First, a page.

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Nat King Cole, Unforgettable

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Unforgettable is a popular song written by Irving Gordon. The song's original working title was Uncomparable. The music publishing company asked Irving to change it to Unforgettable. The song was published in 1951.
The most popular version of the song was recorded by Nat King Cole in 1951, with an arrangement written by Nelson Riddle. A non-orchestrated version of the song recorded in 1952 is featured as a bonus track on the CD reissue of 1955's completely instrumental (save the bonus material) Penthouse Serenade. Cole recorded the tune anew in 1961, in a stereo version of the Riddle arrangement, for the album The Nat King Cole Story. His version of the song was included in its entirety in the 2009 film Watchmen during the Comedian's death scene.
Nat King ColeBeginning in the late 1940s, Cole began recording and performing pop-oriented material for mainstream audiences, in which he was often accompanied by a string orchestra. His stature as a popular icon was cemented during this period by hits such as "The Christmas Song" (Cole recorded that tune four times: on June 14, 1946, as a pure Trio recording, on August 19, 1946, with an added string section, on August 24, 1953, and in 1961 for the double album The Nat King Cole Story; this final version, recorded in stereo, is the one most often heard today), "Nature Boy" (1948), "Mona Lisa" (1950), "Too Young" (the #1 song in 1951),[7] and his signature tune "Unforgettable" (1951) (Gainer 1). While this shift to pop music led some jazz critics and fans to accuse Cole of selling out, he never totally abandoned his jazz roots; as late as 1956, for instance, he recorded an all-jazz album After Midnight. Cole had one of his last big hits in 1963, two years before his death, with the classic "Those Lazy-Hazy-Crazy Days of Summer", which reached #6 on the Pop chart.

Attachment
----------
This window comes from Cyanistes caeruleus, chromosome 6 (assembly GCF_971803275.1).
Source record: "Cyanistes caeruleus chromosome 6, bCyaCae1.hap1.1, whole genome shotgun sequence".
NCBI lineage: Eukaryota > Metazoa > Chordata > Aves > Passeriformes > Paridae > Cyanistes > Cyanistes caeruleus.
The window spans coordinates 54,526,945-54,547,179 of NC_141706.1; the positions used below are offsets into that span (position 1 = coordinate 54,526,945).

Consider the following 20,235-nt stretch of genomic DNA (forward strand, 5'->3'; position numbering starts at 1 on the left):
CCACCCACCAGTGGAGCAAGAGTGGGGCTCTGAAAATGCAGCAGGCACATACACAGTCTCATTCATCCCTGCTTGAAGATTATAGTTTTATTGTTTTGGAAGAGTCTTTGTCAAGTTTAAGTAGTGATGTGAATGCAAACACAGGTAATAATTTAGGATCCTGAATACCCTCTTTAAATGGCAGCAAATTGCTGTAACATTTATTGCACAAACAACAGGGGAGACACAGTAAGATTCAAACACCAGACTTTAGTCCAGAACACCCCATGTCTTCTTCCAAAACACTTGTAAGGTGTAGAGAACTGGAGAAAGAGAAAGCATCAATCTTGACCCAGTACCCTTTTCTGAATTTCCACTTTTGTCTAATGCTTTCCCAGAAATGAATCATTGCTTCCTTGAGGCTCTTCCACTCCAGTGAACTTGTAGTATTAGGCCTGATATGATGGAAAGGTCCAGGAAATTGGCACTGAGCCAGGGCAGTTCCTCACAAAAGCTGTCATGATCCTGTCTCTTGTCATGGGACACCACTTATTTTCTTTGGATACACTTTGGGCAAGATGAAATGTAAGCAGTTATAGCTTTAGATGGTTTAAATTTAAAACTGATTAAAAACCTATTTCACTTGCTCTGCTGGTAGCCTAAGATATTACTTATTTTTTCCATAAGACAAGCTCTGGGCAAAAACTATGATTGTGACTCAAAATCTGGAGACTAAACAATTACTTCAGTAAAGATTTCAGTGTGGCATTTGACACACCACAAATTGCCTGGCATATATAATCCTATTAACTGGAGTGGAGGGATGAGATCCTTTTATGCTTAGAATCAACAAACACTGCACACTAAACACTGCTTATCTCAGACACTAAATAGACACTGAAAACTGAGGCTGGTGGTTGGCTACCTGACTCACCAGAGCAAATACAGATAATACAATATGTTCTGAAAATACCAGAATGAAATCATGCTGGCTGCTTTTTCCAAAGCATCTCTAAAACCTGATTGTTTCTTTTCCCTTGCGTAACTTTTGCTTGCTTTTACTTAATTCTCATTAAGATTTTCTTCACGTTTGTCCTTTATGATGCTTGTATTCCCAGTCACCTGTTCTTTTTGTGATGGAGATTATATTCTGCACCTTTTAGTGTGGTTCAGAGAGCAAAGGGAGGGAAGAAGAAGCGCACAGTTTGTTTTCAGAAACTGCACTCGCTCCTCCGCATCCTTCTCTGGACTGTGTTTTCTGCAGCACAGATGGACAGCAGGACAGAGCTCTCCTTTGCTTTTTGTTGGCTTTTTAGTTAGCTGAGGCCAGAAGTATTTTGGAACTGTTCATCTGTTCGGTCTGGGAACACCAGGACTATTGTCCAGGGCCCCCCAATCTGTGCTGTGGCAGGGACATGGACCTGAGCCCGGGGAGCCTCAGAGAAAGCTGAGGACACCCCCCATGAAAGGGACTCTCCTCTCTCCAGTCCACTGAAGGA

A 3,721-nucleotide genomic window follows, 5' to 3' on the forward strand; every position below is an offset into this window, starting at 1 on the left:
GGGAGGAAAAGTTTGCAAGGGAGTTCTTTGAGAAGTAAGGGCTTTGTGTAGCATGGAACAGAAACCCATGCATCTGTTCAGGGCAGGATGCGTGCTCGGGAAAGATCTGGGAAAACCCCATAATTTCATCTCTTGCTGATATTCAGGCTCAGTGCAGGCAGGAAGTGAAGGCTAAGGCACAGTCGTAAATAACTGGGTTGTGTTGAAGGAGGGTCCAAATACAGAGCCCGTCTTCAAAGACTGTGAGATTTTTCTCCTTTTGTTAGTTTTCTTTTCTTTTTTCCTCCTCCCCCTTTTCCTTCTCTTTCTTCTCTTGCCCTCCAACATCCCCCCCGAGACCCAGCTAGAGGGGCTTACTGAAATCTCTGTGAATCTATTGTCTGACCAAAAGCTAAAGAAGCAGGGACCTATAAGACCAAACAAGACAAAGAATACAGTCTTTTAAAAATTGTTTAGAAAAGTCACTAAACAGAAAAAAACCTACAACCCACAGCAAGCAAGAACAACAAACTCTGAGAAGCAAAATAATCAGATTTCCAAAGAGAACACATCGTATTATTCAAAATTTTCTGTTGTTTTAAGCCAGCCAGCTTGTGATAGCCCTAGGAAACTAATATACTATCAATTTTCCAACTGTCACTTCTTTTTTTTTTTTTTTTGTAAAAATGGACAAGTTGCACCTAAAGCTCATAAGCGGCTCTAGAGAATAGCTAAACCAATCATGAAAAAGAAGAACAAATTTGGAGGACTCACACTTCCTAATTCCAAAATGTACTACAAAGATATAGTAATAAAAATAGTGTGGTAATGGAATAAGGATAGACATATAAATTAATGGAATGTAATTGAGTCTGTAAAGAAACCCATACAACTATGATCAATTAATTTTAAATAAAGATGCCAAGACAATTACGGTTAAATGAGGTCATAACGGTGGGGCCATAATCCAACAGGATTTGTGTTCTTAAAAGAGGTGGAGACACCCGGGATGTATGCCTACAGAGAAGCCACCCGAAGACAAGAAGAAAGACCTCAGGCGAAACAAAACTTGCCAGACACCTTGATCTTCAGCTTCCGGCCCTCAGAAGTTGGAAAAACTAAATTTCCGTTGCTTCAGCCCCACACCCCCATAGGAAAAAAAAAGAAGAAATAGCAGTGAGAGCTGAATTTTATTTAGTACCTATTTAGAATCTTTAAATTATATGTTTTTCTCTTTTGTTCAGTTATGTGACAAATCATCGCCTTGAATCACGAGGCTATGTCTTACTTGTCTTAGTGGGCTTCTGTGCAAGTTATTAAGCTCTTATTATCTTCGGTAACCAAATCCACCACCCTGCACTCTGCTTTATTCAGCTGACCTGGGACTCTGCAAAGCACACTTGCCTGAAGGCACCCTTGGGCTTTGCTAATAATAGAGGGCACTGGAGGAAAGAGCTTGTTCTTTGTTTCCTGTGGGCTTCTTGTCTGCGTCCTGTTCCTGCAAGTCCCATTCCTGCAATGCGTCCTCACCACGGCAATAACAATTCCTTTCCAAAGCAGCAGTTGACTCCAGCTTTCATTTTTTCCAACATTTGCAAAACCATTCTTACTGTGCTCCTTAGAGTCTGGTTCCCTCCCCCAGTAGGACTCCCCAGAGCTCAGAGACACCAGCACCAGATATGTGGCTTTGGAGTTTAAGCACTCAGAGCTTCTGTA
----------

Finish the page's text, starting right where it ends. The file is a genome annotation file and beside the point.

On the big screen, Cole had first started out in small roles in the 1940s, largely playing some version of himself. He landed some sizable parts in the late 1950s, appearing in the Errol Flynn drama Istanbul (1957). That same year, Cole appeared in the war drama China Gate with Gene Barry and Angie Dickinson. His only major starring role came in 1958, in the drama St. Louis Blues, also starring Eartha Kitt and Cab Calloway. Cole played the role of blues great W.C. Handy in the film. His final film appearance came in 1965: He performed alongside Jane Fonda and Lee Marvin in the light-hearted Western Cat Ballou.

Tags: jazz vocal

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